Note: I ramble quite a bit in this post. You have been warned.
As I write this, I am simultaneously waiting both impatiently and in terror for my grades to be posted. The spring semester is over, I took my last exam this morning, and I already have my schedule ready for the fall.
The past four months have been a roller coaster of emotions, extremely busy schedules, and more than a few sleepless nights and weekends thrown into the mix. I probably took too many trips back home for various reasons, procrastinated on homework assignments far too often, and spent too much time watching my favorite tv shows (honestly, could I be any more addicted to Doctor Who and Sherlock than I already am?).
So, those are the worst points of the semester, and my grades did suffer, but I’ll talk about that in a moment. There were many very good things that happened over the course of the last four months, and they’ve helped to set the stage for what the rest of my time here at Texas Tech University will most likely be like.
My absolute favorite part about this semester has been my piano professor. Seriously, visit his website and then tell me if you’re not impressed. I may have chosen this university for its fantastic School of Music, but I never expected to become the student of such a proficient and renowned pianist and artist. Not only is he fantastically brilliant, but our entire studio class blows me away every single week with how supportive and helpful they are. I am one of only two undergraduate students in our studio class – the rest are graduate students who are all piano performance majors, while I’m just a music education major with a piano concentration. It’s quite intimidating, to be honest, but the acceptance and support that I have felt from this group amazes me all. the. time. In fact, just last night, we had a garden party at Dr. Westney’s home, and although I should have left early to study for my exam this morning, I just could not bring myself to leave. The sheer volume of intelligent, sincere, and deep conversation was overwhelming. Both Dr. Westney and his wife, an incredibly talented singer, are so knowledgeable and willing to share their wisdom. As yet, I am unsure what career path I really want to pursue, but through conversations that I had with them and with the Masters and Doctoral students, I gained so much insight about various experiences and fields and options that I could explore further. It really helped clear up a few things for me in that area, but that’s a subject for another post.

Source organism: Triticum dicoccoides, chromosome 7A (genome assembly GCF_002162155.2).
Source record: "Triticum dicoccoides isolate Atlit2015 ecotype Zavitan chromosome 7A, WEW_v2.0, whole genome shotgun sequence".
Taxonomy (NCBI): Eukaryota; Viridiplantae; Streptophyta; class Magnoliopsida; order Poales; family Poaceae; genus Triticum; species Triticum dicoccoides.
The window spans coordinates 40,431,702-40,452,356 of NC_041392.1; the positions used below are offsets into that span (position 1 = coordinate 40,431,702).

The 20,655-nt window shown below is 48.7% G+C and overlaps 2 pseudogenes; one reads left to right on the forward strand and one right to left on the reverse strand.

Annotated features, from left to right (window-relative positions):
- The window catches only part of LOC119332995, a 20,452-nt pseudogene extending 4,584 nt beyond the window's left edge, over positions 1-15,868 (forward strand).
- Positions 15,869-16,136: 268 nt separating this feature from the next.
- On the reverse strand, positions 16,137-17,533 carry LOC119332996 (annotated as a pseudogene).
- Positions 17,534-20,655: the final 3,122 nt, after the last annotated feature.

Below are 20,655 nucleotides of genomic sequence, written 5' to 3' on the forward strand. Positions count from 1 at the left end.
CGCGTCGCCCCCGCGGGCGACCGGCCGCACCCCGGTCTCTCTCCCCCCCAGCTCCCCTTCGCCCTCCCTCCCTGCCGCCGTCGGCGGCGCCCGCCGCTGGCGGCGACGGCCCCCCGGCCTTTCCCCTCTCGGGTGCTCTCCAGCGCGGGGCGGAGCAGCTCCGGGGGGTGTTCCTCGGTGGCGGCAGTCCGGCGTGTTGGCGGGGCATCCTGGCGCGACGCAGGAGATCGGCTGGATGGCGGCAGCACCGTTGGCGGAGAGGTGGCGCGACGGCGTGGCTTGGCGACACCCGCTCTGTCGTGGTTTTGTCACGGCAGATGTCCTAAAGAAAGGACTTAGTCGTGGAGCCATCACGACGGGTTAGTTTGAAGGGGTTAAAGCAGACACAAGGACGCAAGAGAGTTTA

Apart from my focused piano studies, I really had my eyes opened in a lot of other areas. Although I was aware that university is a big step up from junior college, I was not prepared for just how major of a step up it was going to be. (That’s an awkward sentence… but I can’t figure out how to fix it. Oh well.) In junior college, I was able to get away with minimal studying for tests, I could write papers the night they were due and make perfect scores, and the level of musical ability that was expected was much lower. (I’m not bashing my junior college at all, in fact they were incredible, and I am very satisfied with my time there.) I’m not able to get away with less than my best here, and while that might cause me to complain at times, in reality, that is what I want out of my college experience, right? I want to be challenged because I want to improve. I came to West Texas in order to find more opportunities to stretch myself. I came here to become a better pianist.
So, yes, I am definitely not a straight A student this semester. In fact, I might have actually failed a class for the first time in my entire academic career. And part of me is extremely upset and disappointed that I allowed that to happen. But did I learn how to handle myself in a university setting? Did I find out that I need to balance my time much, MUCH better in order to fit in practice time, study time, and work successfully? Yes, I did. Retaking a class because I failed it might be considered a waste of money, but for this semester, I’m not looking at it as a waste. Instead, I’m looking at it as a lesson learned and one that I NEEDED to learn, so therefore it was worth the expense. At least, the way I look at it.
Tomorrow: my social experiences during the semester, summer plans, and looking ahead to next semester.